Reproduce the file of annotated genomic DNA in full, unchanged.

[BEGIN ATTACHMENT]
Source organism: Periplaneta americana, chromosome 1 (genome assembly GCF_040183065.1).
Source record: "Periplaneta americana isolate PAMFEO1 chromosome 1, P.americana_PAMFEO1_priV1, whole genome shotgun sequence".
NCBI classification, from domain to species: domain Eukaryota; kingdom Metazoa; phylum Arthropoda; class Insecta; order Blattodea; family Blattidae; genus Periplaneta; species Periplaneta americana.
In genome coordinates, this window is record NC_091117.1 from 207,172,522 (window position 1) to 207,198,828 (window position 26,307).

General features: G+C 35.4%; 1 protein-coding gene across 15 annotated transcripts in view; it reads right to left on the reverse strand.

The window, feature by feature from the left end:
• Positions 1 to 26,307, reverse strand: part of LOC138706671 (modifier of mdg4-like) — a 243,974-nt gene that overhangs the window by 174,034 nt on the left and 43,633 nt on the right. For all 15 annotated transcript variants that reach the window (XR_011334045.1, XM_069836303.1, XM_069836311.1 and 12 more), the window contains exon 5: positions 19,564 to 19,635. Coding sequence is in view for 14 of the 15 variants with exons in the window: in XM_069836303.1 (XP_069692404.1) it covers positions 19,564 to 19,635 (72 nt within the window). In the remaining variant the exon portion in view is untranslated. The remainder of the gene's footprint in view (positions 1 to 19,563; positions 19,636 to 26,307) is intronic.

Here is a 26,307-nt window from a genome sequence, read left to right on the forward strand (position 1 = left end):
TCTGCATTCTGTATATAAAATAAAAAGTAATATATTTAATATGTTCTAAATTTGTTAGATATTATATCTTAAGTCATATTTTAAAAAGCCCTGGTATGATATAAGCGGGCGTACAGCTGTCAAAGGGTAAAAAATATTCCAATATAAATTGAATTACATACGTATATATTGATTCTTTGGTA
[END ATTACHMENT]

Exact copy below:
Source organism: Periplaneta americana, chromosome 1 (genome assembly GCF_040183065.1).
Source record: "Periplaneta americana isolate PAMFEO1 chromosome 1, P.americana_PAMFEO1_priV1, whole genome shotgun sequence".
NCBI classification, from domain to species: domain Eukaryota; kingdom Metazoa; phylum Arthropoda; class Insecta; order Blattodea; family Blattidae; genus Periplaneta; species Periplaneta americana.
In genome coordinates, this window is record NC_091117.1 from 207,172,522 (window position 1) to 207,198,828 (window position 26,307).

General features: G+C 35.4%; 1 protein-coding gene across 15 annotated transcripts in view; it reads right to left on the reverse strand.

The window, feature by feature from the left end:
• Positions 1 to 26,307, reverse strand: part of LOC138706671 (modifier of mdg4-like) — a 243,974-nt gene that overhangs the window by 174,034 nt on the left and 43,633 nt on the right. For all 15 annotated transcript variants that reach the window (XR_011334045.1, XM_069836303.1, XM_069836311.1 and 12 more), the window contains exon 5: positions 19,564 to 19,635. Coding sequence is in view for 14 of the 15 variants with exons in the window: in XM_069836303.1 (XP_069692404.1) it covers positions 19,564 to 19,635 (72 nt within the window). In the remaining variant the exon portion in view is untranslated. The remainder of the gene's footprint in view (positions 1 to 19,563; positions 19,636 to 26,307) is intronic.

Here is a 26,307-nt window from a genome sequence, read left to right on the forward strand (position 1 = left end):
TCTGCATTCTGTATATAAAATAAAAAGTAATATATTTAATATGTTCTAAATTTGTTAGATATTATATCTTAAGTCATATTTTAAAAAGCCCTGGTATGATATAAGCGGGCGTACAGCTGTCAAAGGGTAAAAAATATTCCAATATAAATTGAATTACATACGTATATATTGATTCTTTGGTA